The group will be bringing together professionals from all disciplines, from researchers and scientists to lobbyists and advocates, to generate funding for mental health research, develop healthcare for artists, support new therapeutic treatments for mental illness and more. To introduce this campaign, he has been sharing his personal struggles with bipolar disorder, including this interview with NPR.

Angelakos is putting his money where his mouth is. Royalties from the sales of the new album are being donated to the Stanley Center for Psychiatric Research at Broad Institute of Harvard University and the Massachusetts Institute of Technology.

From first creating Passion Pit in his Emerson College dorm room 10 years ago to realizing considerable success with their unique brand of romantically-tinged synth-pop (thanks in no small part to Angelakos’ dreamy falsetto), the band has come a long way, giving him a strong platform of support from which to champion mental health awareness. And that’s a very good thing indeed.

And the music? It’s classic Passion Pit, steeped in their distinctive sound that has won them an army of fans, from Boston to far beyond. It can be streamed via Apple Music and on Spotify, and is available on Amazon. This is the band’s fourth album.

web | facebook | the wishart group

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Finding One’s Clan

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I was walking around in a strange city. I heard music being played, in a few different places. I followed one of the songs and discovered a band playing in a clearing, in a small public park. At first, I sat on a ledge above where they were, as I saw that others had done this. But immediately after I sat down, a strange man sat down next to me and starting staring at me, so I got right up and left.

I walked down to where the band was and stood near them. There were iron bars that separated the band from passersby.

The band was extremely good. They had a violin player, guitars, drums, etc. I don’t recall how this happened, but the show had ended and I was now at the home of one of the musicians, sitting and chatting with them on an outside patio or front porch. There was a man with long hair and a woman. At first, I thought they were together, but I think they were just friends or bandmates/housemates.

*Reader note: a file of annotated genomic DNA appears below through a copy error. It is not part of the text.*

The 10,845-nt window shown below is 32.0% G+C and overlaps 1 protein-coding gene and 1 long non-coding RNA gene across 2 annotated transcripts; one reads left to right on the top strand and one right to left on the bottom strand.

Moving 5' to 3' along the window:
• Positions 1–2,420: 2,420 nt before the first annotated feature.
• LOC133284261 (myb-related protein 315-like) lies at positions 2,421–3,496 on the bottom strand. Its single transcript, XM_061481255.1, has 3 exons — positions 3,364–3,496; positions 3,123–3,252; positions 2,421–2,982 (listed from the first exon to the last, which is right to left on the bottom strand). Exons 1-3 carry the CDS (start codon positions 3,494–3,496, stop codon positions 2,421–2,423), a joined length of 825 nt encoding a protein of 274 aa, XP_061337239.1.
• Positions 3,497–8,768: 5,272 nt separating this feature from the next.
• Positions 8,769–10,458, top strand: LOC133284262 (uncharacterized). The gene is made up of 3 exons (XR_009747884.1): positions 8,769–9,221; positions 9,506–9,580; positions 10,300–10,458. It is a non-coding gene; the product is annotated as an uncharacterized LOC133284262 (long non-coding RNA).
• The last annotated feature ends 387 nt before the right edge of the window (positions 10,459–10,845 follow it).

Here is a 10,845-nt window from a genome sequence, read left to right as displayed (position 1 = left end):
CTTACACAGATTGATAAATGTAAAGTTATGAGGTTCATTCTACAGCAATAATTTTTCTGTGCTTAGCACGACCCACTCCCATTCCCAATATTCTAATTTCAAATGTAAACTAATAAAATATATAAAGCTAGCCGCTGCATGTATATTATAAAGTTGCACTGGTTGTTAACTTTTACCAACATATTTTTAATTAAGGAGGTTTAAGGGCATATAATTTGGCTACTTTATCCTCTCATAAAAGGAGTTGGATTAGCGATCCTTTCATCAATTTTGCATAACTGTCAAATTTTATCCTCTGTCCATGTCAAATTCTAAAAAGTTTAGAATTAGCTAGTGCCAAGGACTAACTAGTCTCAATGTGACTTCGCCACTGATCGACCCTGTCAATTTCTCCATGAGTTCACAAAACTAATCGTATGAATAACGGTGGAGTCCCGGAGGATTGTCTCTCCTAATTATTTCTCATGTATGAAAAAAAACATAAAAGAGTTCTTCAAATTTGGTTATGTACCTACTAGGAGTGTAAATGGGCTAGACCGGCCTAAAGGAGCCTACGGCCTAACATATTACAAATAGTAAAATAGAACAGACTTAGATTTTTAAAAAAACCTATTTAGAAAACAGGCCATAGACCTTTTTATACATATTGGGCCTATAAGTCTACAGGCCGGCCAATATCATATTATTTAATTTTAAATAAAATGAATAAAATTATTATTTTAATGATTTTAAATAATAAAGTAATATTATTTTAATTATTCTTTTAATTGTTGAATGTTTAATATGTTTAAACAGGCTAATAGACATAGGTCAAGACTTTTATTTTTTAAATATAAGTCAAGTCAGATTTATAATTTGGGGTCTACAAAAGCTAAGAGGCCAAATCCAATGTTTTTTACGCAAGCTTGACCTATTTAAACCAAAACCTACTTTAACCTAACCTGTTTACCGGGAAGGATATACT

It was a very cool-looking neighborhood, with many tiny houses lined up like row houses, and some people had their beds right in the front yards, with hippie types of decorations. It had a Scandinavian vibe, very lose and free-spirited, so I was thinking that this was somewhere in Europe.

I asked them if this area was special to them, if they enjoyed living there and if it had some special meaning for them. The woman answered that it wasn’t the place, but the people. She said something about this other woman she knew, and I got the feeling this girl was her partner. Then I responded with something like how I hadn’t “found my clan” yet, and I mentioned how my best friend was really my only close friend.

They said, “it’s not too late,” and I explained that I was in my ’50s, but they still thought it wasn’t too late for me to find my clan. They were very nice and laid back, and I felt that I could be happy there.

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Unprepared for a Bowie Rehearsal

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I was in a very large room. But it wasn’t just a room — it was a huge, wide tower or majestic structure high off the ground, and I sat with a few hundred others around the rim of this enormous cavern.

The room was rectangular in shape, and at the far side, standing on a ledge facing us, was David Bowie. He was working with us on some sort of project he was doing, acting as our choral director, as he led us in performance, singing something from his last album — or possibly a new work.

He spoke for a while. I was trying to take it all in, but it was quite heady and sophisticated, so I didn’t completely understand everything that he said.

Then everyone started singing. The place had amazing acoustics, since it was a giant chapel or church tower. I wasn’t familiar with the song and didn’t know the words, but somehow, I figured them out as we went along that first time. It sounded incredible, like a huge professional choir, and it was extremely moving.

We must have been chosen to work with him on an album or live show, and we were rehearsing our parts. Then something happened. He was talking to us some more, and then we were to sing again. I’m not sure if a bunch of new people had joined in or what it was, but when we began again, we were all out of tune and not in sync with each other. I could no longer recall the words, and others struggled as well.